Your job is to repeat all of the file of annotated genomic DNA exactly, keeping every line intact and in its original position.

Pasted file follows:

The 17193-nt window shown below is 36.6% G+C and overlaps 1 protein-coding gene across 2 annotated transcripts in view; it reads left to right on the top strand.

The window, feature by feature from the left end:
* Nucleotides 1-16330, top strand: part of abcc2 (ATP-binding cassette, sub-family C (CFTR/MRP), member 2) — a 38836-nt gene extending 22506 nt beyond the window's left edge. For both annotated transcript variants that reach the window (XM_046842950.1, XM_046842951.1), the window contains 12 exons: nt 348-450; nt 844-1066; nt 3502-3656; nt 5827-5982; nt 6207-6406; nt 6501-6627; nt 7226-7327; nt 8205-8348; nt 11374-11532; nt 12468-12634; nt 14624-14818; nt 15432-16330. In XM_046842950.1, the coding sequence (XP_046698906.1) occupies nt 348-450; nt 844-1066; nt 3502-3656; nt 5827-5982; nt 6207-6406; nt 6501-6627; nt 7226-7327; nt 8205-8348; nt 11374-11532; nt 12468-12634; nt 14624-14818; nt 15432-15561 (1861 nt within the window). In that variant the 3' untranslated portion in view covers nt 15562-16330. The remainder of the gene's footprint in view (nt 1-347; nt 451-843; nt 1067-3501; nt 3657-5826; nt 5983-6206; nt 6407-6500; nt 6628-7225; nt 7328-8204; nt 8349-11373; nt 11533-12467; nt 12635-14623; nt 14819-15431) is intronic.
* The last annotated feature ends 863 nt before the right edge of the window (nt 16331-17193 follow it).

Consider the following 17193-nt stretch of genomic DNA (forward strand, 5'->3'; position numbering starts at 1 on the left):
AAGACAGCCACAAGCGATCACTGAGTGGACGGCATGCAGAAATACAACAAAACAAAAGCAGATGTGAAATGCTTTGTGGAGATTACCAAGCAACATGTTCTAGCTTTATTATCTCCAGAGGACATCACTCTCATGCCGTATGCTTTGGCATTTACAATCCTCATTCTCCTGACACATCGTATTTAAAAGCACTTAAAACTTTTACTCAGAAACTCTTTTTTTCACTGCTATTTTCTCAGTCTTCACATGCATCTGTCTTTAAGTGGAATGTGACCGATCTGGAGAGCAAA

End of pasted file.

The 17193-nt window shown below is 36.6% G+C and overlaps 1 protein-coding gene across 2 annotated transcripts in view; it reads left to right on the top strand.

The window, feature by feature from the left end:
* Nucleotides 1-16330, top strand: part of abcc2 (ATP-binding cassette, sub-family C (CFTR/MRP), member 2) — a 38836-nt gene extending 22506 nt beyond the window's left edge. For both annotated transcript variants that reach the window (XM_046842950.1, XM_046842951.1), the window contains 12 exons: nt 348-450; nt 844-1066; nt 3502-3656; nt 5827-5982; nt 6207-6406; nt 6501-6627; nt 7226-7327; nt 8205-8348; nt 11374-11532; nt 12468-12634; nt 14624-14818; nt 15432-16330. In XM_046842950.1, the coding sequence (XP_046698906.1) occupies nt 348-450; nt 844-1066; nt 3502-3656; nt 5827-5982; nt 6207-6406; nt 6501-6627; nt 7226-7327; nt 8205-8348; nt 11374-11532; nt 12468-12634; nt 14624-14818; nt 15432-15561 (1861 nt within the window). In that variant the 3' untranslated portion in view covers nt 15562-16330. The remainder of the gene's footprint in view (nt 1-347; nt 451-843; nt 1067-3501; nt 3657-5826; nt 5983-6206; nt 6407-6500; nt 6628-7225; nt 7328-8204; nt 8349-11373; nt 11533-12467; nt 12635-14623; nt 14819-15431) is intronic.
* The last annotated feature ends 863 nt before the right edge of the window (nt 16331-17193 follow it).

Consider the following 17193-nt stretch of genomic DNA (forward strand, 5'->3'; position numbering starts at 1 on the left):
AAGACAGCCACAAGCGATCACTGAGTGGACGGCATGCAGAAATACAACAAAACAAAAGCAGATGTGAAATGCTTTGTGGAGATTACCAAGCAACATGTTCTAGCTTTATTATCTCCAGAGGACATCACTCTCATGCCGTATGCTTTGGCATTTACAATCCTCATTCTCCTGACACATCGTATTTAAAAGCACTTAAAACTTTTACTCAGAAACTCTTTTTTTCACTGCTATTTTCTCAGTCTTCACATGCATCTGTCTTTAAGTGGAATGTGACCGATCTGGAGAGCAAA